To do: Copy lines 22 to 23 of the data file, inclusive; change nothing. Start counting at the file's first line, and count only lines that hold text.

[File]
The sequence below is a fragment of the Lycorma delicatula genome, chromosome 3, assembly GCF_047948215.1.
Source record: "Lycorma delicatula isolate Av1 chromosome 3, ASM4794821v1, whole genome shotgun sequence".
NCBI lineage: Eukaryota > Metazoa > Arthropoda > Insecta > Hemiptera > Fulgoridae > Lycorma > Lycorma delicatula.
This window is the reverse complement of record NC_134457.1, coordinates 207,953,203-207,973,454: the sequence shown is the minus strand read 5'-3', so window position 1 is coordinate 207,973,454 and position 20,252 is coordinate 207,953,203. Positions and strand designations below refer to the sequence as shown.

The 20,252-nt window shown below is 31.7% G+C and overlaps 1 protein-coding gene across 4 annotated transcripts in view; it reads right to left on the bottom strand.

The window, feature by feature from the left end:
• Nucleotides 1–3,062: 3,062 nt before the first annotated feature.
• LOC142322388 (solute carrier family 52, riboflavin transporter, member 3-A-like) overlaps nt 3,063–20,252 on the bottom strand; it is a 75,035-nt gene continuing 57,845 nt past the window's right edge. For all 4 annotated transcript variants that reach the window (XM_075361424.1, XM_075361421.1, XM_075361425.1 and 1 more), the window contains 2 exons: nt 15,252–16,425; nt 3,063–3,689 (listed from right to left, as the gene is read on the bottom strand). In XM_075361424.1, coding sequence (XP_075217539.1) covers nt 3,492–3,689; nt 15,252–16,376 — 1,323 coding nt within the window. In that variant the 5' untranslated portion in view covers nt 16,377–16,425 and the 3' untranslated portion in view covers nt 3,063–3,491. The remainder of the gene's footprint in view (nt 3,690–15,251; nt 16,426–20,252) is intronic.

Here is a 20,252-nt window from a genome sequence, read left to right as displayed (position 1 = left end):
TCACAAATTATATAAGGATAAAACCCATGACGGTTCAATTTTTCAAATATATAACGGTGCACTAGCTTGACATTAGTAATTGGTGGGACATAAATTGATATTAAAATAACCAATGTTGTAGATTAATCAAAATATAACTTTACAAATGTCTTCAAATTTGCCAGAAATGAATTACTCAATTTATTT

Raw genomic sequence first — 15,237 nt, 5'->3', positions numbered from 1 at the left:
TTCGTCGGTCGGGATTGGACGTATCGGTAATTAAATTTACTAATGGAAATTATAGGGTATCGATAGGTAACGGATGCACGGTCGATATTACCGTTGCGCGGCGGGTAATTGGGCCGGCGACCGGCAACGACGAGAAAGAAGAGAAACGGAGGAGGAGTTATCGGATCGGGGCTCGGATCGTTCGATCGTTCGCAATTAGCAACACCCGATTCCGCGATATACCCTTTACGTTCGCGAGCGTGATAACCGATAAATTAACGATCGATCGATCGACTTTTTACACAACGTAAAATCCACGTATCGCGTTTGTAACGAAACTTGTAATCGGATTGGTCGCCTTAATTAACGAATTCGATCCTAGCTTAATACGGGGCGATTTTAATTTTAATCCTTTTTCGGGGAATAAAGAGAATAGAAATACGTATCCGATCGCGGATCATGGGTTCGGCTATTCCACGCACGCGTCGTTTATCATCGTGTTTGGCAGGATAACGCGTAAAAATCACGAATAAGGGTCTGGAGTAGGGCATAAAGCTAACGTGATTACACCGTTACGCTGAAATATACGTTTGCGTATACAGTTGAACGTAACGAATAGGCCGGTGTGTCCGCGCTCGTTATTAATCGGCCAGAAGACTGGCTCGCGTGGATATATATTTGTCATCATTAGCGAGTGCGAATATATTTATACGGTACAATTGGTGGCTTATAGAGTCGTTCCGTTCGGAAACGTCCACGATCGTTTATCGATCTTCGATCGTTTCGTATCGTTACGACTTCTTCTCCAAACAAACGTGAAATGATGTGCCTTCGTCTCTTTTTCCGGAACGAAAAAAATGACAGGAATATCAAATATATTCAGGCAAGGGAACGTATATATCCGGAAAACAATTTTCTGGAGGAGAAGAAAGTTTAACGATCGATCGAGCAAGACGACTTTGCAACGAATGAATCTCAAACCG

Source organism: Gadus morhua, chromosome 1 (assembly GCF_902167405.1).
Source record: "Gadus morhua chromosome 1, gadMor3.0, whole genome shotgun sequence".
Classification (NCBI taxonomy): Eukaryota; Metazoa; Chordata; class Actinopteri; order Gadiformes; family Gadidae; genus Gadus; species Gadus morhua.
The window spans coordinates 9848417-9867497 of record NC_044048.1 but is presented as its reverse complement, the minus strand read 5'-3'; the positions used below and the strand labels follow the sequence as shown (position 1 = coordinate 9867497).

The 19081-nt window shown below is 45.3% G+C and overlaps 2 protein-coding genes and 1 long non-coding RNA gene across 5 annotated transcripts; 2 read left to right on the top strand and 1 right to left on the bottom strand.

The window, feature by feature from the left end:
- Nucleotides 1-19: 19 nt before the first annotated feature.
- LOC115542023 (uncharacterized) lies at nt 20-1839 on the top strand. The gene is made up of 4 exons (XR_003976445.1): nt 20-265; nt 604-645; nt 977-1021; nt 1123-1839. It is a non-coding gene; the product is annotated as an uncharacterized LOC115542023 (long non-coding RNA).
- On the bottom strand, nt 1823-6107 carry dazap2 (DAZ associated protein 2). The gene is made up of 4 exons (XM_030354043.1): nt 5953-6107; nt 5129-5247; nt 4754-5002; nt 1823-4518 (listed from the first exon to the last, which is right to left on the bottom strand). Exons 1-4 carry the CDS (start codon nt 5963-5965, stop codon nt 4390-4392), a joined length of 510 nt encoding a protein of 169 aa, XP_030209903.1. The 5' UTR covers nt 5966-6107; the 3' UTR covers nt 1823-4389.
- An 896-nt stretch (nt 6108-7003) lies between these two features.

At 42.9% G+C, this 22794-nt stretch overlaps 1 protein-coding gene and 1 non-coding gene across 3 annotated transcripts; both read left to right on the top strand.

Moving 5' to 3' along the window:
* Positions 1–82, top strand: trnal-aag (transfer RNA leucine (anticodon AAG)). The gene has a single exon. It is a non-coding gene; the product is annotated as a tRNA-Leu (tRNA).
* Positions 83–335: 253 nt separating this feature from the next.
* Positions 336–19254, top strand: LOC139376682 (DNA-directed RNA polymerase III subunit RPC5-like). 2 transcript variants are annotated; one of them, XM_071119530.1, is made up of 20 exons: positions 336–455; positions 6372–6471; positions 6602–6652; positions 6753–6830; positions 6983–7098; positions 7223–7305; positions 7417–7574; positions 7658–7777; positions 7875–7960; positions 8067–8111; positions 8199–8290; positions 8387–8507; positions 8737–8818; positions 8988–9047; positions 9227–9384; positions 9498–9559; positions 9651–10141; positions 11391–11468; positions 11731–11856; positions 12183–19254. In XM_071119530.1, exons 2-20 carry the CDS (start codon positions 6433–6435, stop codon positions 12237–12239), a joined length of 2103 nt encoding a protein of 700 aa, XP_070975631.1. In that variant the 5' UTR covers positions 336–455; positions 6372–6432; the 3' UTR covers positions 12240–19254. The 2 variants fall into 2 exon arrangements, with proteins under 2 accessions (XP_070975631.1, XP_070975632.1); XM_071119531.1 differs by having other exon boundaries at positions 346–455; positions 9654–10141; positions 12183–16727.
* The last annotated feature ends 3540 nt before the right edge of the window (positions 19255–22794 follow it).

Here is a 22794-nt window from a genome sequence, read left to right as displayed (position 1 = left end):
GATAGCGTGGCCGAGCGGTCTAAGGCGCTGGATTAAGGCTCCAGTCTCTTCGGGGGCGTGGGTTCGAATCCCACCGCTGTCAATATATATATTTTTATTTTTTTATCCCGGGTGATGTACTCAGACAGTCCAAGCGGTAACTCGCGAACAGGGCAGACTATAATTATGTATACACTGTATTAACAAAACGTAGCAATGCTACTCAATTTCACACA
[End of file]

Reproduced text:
- An 896-nt stretch (nt 6108-7003) lies between these two features.

At 42.9% G+C, this 22794-nt stretch overlaps 1 protein-coding gene and 1 non-coding gene across 3 annotated transcripts; both read left to right on the top strand.